When you post photos of your new home addition on Facebook or Instagram, tweet about your vacation, or upload videos of your puppy to TikTok, Snapchat, and other social media sites, it isn’t just your friends and family watching.
It could be your insurance company as well.
New York’s Department of Financial Services permits life insurance companies to use social media data to determine premiums as long as the data is not based on race, color, creed, national origin or other discriminatory factors. The wording in the guidelines also opens the door for auto and homeowners insurance providers to do the same, though they’re not explicitly mentioned.
So, yes—your social media activity can raise your insurance premiums, depending on what you post and the type of policy you’re purchasing or renewing.
Here’s how homeowners insurance providers can use social media to determine risk, calculate premiums, and approve or deny claims, as well as a few steps you can take to protect yourself.
Social Media and Your Insurance
As homeowners insurance providers set rates and write policies, they look for indications that potential customers are too much of a risk to insure.
They may consider the following social media activities as red flags or use them as evidence against you in a claim investigation:
- A shared location or geotag that suggests no one will be home for a while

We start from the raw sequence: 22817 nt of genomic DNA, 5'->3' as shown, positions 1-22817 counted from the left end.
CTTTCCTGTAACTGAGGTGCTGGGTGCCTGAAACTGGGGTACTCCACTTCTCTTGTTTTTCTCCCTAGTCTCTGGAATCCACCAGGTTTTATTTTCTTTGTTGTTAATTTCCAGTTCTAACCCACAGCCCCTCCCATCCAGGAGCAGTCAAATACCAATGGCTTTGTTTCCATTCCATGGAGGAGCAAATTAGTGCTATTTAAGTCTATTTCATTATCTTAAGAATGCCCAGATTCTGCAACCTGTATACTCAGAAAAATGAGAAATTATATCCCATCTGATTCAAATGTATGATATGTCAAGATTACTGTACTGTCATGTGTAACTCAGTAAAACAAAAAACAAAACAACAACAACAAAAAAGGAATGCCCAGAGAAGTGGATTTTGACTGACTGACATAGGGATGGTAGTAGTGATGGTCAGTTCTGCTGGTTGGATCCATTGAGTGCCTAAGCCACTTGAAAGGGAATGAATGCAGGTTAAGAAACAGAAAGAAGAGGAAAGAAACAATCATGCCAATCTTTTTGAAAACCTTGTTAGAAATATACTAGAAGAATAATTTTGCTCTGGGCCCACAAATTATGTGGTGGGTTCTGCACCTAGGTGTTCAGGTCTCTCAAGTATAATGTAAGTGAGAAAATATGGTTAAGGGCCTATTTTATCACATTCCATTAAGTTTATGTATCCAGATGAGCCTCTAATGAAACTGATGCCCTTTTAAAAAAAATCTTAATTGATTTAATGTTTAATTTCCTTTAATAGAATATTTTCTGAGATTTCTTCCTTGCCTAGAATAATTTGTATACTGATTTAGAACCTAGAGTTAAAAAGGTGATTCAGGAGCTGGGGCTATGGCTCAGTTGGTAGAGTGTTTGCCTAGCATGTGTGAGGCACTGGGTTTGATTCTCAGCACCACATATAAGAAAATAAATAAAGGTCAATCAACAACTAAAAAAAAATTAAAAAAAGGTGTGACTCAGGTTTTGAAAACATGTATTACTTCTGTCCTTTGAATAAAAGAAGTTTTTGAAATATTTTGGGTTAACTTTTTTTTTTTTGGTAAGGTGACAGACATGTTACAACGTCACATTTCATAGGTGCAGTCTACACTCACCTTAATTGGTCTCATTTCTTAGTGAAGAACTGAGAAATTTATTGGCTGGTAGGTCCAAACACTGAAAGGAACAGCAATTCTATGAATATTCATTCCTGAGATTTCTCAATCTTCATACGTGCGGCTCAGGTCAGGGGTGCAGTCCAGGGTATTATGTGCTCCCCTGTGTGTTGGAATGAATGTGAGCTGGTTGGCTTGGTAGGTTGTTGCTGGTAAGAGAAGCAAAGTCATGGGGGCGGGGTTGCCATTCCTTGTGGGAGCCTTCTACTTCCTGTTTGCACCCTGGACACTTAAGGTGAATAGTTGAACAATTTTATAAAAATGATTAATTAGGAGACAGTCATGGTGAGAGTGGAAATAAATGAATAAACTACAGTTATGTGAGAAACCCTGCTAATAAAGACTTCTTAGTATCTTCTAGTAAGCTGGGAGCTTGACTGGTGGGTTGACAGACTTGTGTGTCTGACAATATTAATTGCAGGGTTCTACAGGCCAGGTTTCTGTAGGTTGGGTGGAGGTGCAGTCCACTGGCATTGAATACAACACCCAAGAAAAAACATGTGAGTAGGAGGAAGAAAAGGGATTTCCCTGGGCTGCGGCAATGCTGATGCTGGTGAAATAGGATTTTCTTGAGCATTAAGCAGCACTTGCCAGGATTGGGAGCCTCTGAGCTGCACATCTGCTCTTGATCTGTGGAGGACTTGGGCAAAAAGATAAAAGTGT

- Videos of guests doing something dangerous or risky on your property
- Pictures of a new addition to your home that isn’t listed in your application or renewal request
- Posts about a new business you’re starting in your home, a bedroom you’re renting to a local college student, or a new dog or pool that you neglected to mention to your insurer
- Videos in which you share confidential information or unintentionally admit fault for a liability claim
- Public posts from friends in which you comment on the details of a claim
How to Protect Yourself
Be Safe. Don’t post about vacations, trips or other activities that indicate your home is empty and vulnerable until you return home. Also, never post anything about a claim you’ve filed or discuss it in the comments section.
Be Informative. Tell your broker/agent about any changes to your home or the people living in it. In many cases, your premium will be unaffected, and you’ll be better protected if you file a claim.
Be Vigilant. Make sure other people follow the same guidelines you’ve set for your home. You don’t want your children posting about a family vacation in real time or livestreaming a party in your new pool, especially when you’re trying to renew your policy.
We hope you found this article on social media and insurance helpful. If you have any questions about insurance coverage or would like a free insurance review, please call us at 877-576-5200.